NASCAR races to the sun

Some companies, organizations and sports entities are not thought of when you hear “environmentally-friendly” or “sustainability.” By things can change and those folks can not only change, but even serve as models for future efforts.

Auto racing is one of those areas not associated the aforementioned terms. However, we have had occasion to highlight efforts by those in that world, including the IRL, F1, and NASCAR. Well, the good folks from NASCAR are thankfully at it again.

Pocono Raceway has built a solar farm adjacent to the track in one of its former parking lots. This was a major investment, a first of its kind effort in the U.S. sports market.

The “moral” of the story can be that one’s perception of another’s (lack of) potential to do good, to change for the better should be tempered by the hope that these others are not just capable of such acts, but highly motivated to see them come to fruition. At Pocono Raceway, they were able to do just that.

You can find David Caraviello’s full article at by clicking here. An excerpt is provided below.

July 30, 2010

Pocono prepares to reap benefits of its solar farm:
Power generated will make it the world’s largest solar sports venue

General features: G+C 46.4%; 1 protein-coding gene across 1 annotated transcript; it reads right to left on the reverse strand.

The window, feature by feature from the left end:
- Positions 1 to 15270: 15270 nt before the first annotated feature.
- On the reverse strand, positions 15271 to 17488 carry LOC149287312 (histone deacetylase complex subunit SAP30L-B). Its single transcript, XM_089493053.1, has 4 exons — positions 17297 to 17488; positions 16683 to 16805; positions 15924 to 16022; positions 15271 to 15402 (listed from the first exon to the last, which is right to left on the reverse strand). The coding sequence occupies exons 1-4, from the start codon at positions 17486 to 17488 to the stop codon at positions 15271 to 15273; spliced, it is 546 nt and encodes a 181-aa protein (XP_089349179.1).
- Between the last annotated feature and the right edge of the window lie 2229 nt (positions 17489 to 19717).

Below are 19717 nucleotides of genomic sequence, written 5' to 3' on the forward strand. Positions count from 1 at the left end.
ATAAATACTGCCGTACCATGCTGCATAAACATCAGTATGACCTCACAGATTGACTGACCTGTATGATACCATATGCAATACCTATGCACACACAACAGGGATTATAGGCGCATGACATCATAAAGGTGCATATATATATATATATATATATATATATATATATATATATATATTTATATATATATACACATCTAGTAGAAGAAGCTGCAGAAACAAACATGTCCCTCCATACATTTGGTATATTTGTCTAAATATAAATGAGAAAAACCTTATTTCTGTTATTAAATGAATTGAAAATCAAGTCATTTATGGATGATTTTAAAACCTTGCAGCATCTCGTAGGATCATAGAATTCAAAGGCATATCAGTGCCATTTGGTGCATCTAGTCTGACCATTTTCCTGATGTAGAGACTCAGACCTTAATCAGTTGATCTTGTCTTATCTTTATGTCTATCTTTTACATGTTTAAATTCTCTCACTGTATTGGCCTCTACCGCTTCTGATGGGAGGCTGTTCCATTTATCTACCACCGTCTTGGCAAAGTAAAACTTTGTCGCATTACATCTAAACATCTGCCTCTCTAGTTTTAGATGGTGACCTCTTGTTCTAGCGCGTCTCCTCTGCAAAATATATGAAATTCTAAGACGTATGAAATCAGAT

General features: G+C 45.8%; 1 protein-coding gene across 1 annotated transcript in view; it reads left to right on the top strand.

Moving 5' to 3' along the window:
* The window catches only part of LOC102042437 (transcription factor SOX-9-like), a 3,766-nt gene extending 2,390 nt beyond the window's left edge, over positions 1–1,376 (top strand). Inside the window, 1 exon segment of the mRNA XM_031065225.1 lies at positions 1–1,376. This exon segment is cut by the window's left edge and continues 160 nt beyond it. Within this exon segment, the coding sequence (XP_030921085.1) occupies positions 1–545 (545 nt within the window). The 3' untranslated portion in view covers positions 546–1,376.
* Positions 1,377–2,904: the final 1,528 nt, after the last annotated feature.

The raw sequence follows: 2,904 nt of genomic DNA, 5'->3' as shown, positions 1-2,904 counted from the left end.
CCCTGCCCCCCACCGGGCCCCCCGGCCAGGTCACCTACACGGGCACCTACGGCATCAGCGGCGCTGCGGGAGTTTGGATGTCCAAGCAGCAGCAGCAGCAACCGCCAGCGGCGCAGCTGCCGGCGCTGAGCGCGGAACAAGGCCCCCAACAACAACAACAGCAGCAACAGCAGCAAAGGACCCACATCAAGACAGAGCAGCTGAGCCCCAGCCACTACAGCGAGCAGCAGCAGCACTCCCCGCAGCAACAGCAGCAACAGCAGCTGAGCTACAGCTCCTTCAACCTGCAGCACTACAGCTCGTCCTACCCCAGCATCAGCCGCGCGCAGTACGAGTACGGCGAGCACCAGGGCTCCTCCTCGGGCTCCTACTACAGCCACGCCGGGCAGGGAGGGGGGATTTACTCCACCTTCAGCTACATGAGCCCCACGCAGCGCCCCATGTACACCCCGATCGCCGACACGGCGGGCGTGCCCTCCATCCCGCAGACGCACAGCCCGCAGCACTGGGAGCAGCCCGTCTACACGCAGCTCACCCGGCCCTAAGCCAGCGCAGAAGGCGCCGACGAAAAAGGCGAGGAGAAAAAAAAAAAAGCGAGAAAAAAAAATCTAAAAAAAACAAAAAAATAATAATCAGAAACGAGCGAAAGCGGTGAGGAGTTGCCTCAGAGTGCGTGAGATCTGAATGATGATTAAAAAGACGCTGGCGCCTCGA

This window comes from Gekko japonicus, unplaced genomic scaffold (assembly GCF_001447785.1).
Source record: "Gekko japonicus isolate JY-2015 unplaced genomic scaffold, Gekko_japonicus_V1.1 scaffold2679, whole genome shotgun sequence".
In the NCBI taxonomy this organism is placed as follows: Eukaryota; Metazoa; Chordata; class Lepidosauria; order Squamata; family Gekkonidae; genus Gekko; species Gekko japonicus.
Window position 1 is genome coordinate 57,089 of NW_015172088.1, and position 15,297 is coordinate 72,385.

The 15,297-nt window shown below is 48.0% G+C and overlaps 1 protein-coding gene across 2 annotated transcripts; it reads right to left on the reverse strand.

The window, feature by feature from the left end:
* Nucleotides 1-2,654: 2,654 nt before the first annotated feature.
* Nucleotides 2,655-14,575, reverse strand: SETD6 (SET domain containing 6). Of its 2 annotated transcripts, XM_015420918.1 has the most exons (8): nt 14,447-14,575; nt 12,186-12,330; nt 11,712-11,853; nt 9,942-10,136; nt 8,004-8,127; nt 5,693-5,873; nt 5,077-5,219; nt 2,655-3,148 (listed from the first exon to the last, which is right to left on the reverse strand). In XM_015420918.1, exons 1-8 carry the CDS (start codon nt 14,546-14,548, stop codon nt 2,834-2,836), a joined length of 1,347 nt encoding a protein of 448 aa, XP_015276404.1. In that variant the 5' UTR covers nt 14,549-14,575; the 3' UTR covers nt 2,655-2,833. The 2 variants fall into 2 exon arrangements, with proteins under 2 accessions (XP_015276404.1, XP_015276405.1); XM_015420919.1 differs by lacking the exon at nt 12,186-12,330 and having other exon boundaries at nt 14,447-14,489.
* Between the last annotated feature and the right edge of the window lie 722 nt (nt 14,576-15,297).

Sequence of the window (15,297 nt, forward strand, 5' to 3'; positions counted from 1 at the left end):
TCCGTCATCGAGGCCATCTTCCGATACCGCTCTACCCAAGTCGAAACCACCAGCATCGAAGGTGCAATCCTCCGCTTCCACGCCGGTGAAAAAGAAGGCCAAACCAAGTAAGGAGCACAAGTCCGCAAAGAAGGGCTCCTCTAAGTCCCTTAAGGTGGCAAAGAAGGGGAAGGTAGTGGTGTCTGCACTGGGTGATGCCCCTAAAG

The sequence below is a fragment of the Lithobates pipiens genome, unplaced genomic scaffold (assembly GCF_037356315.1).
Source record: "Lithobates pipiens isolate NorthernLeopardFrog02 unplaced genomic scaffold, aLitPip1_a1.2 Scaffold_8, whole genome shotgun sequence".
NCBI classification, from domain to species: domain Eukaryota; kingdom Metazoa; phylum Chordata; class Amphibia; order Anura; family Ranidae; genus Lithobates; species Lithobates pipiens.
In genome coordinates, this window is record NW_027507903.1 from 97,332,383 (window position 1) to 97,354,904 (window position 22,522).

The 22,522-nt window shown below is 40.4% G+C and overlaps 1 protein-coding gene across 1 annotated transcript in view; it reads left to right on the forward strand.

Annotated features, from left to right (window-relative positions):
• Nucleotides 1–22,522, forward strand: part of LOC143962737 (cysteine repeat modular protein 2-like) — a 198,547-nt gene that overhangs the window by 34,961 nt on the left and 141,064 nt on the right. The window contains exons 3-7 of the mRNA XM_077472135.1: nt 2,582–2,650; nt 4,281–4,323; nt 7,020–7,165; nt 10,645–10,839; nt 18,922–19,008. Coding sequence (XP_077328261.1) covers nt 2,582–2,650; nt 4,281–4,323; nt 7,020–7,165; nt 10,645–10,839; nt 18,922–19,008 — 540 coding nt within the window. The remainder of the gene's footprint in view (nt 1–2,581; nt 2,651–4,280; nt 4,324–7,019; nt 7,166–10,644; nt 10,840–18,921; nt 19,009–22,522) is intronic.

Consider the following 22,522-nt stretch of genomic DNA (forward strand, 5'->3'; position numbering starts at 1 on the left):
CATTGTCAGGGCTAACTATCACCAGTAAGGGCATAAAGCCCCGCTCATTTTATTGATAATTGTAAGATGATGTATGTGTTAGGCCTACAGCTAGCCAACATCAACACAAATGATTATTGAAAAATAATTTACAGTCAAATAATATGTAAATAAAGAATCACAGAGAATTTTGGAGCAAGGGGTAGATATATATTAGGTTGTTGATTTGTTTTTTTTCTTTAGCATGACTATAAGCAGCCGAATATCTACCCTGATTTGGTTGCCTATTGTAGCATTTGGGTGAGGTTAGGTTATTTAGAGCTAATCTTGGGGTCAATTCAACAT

The project will be more than twice as large as the second-biggest solar-powered sports facility, a stadium in Taiwan that generates about 1.2 megawatts. Igdalsky said the three megawatts produced by the Pocono facility will be converted into about 3.8 million kilowatt-hours, about 920 of which are needed to power a typical house for one month. The solar farm will also become a centerpiece of NASCAR’s green initiative, complementing recycling and carbon-offset projects the series already has in place.

The solar farm, which cost a reported $15 million to build but is expected to pay for itself in four to five years, will power the track, all ancillary buildings, a village opened last year across from the raceway, as well as a hotel and restaurant in nearby Blakeslee. Igdalsky said the facility will also produce about 40 percent more power that will be pumped into the electrical lines for community use, and will earn the raceway credits from the local power company.